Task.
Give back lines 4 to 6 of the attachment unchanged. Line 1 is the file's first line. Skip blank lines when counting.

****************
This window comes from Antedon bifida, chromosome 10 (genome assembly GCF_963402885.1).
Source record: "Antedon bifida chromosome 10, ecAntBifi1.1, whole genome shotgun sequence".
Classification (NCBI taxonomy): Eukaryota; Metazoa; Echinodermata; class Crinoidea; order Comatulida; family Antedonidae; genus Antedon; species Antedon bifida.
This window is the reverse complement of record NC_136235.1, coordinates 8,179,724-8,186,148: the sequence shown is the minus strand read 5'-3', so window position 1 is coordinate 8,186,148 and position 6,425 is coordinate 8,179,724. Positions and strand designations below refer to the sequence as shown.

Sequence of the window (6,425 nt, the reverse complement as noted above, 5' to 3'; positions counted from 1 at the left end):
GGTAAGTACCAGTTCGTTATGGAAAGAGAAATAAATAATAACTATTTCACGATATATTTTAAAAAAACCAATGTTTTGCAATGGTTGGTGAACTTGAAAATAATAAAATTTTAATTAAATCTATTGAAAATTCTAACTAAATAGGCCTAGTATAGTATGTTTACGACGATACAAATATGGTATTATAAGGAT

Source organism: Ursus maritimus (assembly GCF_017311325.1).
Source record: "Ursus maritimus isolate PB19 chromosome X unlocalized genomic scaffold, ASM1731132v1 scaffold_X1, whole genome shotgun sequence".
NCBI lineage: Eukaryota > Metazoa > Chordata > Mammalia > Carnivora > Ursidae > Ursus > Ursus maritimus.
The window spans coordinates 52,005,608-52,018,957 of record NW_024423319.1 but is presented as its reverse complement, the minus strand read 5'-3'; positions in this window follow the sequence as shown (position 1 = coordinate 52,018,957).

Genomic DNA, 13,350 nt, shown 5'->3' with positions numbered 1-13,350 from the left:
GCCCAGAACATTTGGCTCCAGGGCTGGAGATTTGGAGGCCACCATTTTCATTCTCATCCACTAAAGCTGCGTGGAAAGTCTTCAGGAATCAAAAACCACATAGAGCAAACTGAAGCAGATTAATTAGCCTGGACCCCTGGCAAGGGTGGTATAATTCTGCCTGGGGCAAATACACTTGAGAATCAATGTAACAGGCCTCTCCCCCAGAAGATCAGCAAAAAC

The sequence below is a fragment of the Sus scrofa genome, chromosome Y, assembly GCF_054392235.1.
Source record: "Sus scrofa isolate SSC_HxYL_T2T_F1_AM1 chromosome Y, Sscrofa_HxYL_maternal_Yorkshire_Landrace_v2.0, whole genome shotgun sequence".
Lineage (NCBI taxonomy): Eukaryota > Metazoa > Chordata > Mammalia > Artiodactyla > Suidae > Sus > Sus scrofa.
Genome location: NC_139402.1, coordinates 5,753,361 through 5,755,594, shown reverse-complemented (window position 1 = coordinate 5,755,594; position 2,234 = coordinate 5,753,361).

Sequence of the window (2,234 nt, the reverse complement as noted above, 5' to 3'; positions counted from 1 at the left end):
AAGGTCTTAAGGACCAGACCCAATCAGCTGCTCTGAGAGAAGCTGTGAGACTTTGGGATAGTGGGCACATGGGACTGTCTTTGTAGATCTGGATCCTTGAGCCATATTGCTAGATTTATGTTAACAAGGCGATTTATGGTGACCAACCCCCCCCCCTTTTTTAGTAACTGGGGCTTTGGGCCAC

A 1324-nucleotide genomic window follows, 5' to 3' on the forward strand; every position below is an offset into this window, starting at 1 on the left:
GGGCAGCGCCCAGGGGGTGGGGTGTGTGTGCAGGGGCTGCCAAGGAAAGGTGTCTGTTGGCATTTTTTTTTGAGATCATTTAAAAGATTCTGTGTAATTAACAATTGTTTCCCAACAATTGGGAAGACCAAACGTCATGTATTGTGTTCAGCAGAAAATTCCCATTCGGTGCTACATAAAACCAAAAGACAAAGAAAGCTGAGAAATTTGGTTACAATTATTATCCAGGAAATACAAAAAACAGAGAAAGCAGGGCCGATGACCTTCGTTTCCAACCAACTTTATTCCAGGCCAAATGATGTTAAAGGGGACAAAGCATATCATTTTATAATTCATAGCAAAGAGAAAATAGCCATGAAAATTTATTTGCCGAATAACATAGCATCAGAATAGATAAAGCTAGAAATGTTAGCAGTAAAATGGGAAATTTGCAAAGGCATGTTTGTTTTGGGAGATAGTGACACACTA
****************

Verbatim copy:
This window is the reverse complement of record NC_136235.1, coordinates 8,179,724-8,186,148: the sequence shown is the minus strand read 5'-3', so window position 1 is coordinate 8,186,148 and position 6,425 is coordinate 8,179,724. Positions and strand designations below refer to the sequence as shown.

Sequence of the window (6,425 nt, the reverse complement as noted above, 5' to 3'; positions counted from 1 at the left end):
GGTAAGTACCAGTTCGTTATGGAAAGAGAAATAAATAATAACTATTTCACGATATATTTTAAAAAAACCAATGTTTTGCAATGGTTGGTGAACTTGAAAATAATAAAATTTTAATTAAATCTATTGAAAATTCTAACTAAATAGGCCTAGTATAGTATGTTTACGACGATACAAATATGGTATTATAAGGAT